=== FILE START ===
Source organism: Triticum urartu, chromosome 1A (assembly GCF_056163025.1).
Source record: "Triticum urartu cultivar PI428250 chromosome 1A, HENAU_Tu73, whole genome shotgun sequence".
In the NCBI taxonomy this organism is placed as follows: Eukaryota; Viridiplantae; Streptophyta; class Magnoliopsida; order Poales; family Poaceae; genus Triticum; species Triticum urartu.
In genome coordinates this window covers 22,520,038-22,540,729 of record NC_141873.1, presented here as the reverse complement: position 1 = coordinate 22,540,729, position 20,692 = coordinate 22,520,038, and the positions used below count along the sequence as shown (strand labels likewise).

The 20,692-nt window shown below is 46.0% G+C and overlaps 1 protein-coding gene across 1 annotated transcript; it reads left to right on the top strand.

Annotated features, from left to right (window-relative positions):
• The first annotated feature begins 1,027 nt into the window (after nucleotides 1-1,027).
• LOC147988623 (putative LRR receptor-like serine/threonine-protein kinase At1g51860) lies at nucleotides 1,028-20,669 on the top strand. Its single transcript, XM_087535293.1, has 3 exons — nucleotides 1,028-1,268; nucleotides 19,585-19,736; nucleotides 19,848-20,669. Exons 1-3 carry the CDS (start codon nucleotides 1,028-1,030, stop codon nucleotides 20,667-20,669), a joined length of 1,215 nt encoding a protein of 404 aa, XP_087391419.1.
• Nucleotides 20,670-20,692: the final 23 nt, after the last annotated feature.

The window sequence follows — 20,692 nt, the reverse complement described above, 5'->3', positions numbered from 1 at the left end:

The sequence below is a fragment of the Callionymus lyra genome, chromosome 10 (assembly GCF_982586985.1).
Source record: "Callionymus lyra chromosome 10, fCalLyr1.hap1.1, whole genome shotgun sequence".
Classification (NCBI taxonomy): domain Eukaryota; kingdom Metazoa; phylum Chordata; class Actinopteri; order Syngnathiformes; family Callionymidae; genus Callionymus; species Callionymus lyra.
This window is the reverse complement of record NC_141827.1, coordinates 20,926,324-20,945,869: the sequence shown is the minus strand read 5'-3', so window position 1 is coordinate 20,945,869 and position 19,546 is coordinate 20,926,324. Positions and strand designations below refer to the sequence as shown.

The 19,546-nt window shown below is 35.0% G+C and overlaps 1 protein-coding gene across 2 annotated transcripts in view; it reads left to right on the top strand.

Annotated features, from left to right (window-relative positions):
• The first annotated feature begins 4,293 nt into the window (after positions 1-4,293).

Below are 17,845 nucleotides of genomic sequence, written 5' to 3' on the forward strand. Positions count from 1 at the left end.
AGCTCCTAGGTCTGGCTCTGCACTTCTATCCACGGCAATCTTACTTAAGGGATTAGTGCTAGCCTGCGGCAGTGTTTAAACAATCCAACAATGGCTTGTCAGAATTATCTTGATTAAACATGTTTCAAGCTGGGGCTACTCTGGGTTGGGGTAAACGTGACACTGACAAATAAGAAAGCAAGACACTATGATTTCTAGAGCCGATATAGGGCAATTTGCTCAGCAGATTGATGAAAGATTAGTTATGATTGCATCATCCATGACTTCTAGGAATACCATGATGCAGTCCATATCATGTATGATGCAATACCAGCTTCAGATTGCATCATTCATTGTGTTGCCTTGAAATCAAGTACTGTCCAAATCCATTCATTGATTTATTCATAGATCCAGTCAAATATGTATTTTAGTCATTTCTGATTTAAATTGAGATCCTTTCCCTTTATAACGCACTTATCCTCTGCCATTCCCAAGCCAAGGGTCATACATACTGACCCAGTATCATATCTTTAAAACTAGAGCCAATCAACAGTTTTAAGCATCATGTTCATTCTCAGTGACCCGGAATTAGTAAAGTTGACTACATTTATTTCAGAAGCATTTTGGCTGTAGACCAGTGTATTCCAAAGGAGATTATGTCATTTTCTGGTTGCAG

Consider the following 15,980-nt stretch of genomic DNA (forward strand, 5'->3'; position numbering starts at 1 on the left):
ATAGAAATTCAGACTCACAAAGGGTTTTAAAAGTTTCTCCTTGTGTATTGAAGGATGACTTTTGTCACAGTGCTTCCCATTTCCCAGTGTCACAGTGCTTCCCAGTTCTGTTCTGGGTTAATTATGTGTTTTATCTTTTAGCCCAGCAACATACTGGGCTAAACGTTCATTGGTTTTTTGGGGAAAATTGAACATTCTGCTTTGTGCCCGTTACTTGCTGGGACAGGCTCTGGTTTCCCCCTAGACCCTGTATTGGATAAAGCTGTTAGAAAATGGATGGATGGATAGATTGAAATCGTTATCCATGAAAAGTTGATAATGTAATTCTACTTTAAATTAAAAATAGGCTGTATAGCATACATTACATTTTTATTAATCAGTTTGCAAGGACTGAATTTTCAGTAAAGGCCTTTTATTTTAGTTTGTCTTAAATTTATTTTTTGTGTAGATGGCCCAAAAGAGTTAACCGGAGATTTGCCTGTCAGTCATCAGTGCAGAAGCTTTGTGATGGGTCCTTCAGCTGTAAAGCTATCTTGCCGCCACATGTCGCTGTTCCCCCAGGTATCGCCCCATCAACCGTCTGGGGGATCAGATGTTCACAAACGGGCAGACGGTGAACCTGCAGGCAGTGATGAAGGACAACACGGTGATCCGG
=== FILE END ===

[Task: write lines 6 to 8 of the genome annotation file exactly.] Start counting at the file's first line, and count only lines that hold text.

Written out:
Annotated features, from left to right (window-relative positions):
• The first annotated feature begins 1,027 nt into the window (after nucleotides 1-1,027).
• LOC147988623 (putative LRR receptor-like serine/threonine-protein kinase At1g51860) lies at nucleotides 1,028-20,669 on the top strand. Its single transcript, XM_087535293.1, has 3 exons — nucleotides 1,028-1,268; nucleotides 19,585-19,736; nucleotides 19,848-20,669. Exons 1-3 carry the CDS (start codon nucleotides 1,028-1,030, stop codon nucleotides 20,667-20,669), a joined length of 1,215 nt encoding a protein of 404 aa, XP_087391419.1.